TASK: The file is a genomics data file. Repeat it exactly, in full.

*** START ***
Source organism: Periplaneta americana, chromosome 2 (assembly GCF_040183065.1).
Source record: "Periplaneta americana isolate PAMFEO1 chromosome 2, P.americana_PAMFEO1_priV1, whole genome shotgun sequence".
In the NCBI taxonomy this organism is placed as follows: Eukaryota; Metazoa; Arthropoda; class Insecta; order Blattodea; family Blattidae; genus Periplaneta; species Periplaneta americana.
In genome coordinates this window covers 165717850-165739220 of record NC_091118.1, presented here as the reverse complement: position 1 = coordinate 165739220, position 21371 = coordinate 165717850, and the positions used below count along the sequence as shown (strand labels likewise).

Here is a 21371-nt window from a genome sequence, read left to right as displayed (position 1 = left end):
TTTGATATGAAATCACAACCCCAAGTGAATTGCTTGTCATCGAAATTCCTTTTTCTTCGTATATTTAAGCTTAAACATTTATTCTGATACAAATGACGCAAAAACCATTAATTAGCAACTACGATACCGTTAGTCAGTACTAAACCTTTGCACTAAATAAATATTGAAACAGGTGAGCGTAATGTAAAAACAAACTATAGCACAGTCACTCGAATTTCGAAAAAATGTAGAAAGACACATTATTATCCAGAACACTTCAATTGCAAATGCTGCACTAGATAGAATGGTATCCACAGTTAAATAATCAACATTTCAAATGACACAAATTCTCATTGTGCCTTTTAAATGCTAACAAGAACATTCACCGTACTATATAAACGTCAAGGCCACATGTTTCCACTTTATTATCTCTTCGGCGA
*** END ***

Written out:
Source organism: Periplaneta americana, chromosome 2 (assembly GCF_040183065.1).
Source record: "Periplaneta americana isolate PAMFEO1 chromosome 2, P.americana_PAMFEO1_priV1, whole genome shotgun sequence".
In the NCBI taxonomy this organism is placed as follows: Eukaryota; Metazoa; Arthropoda; class Insecta; order Blattodea; family Blattidae; genus Periplaneta; species Periplaneta americana.
In genome coordinates this window covers 165717850-165739220 of record NC_091118.1, presented here as the reverse complement: position 1 = coordinate 165739220, position 21371 = coordinate 165717850, and the positions used below count along the sequence as shown (strand labels likewise).

Here is a 21371-nt window from a genome sequence, read left to right as displayed (position 1 = left end):
TTTGATATGAAATCACAACCCCAAGTGAATTGCTTGTCATCGAAATTCCTTTTTCTTCGTATATTTAAGCTTAAACATTTATTCTGATACAAATGACGCAAAAACCATTAATTAGCAACTACGATACCGTTAGTCAGTACTAAACCTTTGCACTAAATAAATATTGAAACAGGTGAGCGTAATGTAAAAACAAACTATAGCACAGTCACTCGAATTTCGAAAAAATGTAGAAAGACACATTATTATCCAGAACACTTCAATTGCAAATGCTGCACTAGATAGAATGGTATCCACAGTTAAATAATCAACATTTCAAATGACACAAATTCTCATTGTGCCTTTTAAATGCTAACAAGAACATTCACCGTACTATATAAACGTCAAGGCCACATGTTTCCACTTTATTATCTCTTCGGCGA